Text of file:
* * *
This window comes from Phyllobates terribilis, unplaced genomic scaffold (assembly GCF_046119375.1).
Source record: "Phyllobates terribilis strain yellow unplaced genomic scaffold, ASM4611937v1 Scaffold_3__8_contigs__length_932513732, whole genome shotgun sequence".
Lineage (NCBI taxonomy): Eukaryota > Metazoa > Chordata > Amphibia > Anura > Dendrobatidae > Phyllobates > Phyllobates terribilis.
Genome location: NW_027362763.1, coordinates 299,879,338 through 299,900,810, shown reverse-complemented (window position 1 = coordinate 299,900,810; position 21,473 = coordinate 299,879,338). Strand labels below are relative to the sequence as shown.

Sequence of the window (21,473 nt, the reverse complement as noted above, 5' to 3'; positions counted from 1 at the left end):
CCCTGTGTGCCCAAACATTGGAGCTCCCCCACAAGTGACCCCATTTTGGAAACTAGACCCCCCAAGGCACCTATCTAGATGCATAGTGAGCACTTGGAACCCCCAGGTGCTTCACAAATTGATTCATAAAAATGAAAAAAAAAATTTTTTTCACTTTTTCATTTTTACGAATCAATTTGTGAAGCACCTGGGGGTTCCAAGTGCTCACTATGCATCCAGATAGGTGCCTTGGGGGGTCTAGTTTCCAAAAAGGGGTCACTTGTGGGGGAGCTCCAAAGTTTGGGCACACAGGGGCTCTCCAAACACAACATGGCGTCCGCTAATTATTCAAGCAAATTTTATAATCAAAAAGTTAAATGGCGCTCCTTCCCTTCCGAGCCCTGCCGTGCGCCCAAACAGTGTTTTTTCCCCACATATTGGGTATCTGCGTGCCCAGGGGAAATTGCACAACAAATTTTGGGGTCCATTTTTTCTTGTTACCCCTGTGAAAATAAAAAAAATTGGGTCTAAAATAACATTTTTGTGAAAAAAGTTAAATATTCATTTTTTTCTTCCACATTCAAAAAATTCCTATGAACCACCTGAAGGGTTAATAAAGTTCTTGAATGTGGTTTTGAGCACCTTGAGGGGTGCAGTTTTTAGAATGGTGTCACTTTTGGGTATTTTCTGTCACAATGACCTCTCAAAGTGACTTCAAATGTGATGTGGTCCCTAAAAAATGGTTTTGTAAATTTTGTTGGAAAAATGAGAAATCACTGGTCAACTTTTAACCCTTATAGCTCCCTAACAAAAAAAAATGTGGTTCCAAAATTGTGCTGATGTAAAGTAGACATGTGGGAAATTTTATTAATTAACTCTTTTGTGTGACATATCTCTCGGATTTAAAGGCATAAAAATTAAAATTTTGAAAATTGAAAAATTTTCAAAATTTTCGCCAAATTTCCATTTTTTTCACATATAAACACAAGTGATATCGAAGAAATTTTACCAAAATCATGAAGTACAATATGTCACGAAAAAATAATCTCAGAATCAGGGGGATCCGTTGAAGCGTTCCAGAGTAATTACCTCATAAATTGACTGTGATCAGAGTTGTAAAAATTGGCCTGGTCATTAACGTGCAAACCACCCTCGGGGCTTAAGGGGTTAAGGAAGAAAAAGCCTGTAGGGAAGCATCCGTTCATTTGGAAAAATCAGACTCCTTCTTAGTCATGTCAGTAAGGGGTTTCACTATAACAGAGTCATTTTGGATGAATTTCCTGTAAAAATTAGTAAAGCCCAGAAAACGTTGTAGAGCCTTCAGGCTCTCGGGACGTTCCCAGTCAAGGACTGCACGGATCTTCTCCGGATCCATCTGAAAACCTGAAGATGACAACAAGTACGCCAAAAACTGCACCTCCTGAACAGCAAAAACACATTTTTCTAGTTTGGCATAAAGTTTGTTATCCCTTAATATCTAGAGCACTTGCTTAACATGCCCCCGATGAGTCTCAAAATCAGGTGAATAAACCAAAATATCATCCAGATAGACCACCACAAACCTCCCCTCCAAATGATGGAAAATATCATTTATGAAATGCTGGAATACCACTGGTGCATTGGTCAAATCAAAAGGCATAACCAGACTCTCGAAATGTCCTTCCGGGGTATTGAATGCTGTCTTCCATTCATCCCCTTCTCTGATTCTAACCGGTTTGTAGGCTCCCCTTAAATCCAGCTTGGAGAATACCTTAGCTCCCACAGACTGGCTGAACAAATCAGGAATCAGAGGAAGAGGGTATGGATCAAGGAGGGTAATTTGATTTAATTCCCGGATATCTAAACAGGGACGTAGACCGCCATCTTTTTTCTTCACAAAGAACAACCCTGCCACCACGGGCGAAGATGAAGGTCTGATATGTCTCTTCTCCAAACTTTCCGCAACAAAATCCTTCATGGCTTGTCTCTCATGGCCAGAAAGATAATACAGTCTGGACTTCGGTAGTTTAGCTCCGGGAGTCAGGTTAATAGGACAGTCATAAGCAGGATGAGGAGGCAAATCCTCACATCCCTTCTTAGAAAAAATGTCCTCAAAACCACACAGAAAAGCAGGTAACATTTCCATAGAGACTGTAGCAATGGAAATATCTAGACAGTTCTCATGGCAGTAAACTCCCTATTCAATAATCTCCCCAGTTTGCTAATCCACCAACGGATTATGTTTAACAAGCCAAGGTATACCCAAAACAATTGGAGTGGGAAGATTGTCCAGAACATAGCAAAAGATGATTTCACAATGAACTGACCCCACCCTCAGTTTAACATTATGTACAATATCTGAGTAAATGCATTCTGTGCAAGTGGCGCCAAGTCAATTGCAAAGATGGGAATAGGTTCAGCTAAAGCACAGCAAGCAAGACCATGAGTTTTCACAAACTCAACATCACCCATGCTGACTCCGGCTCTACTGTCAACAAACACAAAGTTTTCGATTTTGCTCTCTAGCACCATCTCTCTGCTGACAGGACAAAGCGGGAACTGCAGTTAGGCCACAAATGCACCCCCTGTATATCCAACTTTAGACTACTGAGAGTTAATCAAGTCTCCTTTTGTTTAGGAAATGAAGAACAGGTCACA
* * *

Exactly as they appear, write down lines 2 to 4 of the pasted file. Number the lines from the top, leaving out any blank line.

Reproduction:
Source record: "Phyllobates terribilis strain yellow unplaced genomic scaffold, ASM4611937v1 Scaffold_3__8_contigs__length_932513732, whole genome shotgun sequence".
Lineage (NCBI taxonomy): Eukaryota > Metazoa > Chordata > Amphibia > Anura > Dendrobatidae > Phyllobates > Phyllobates terribilis.
Genome location: NW_027362763.1, coordinates 299,879,338 through 299,900,810, shown reverse-complemented (window position 1 = coordinate 299,900,810; position 21,473 = coordinate 299,879,338). Strand labels below are relative to the sequence as shown.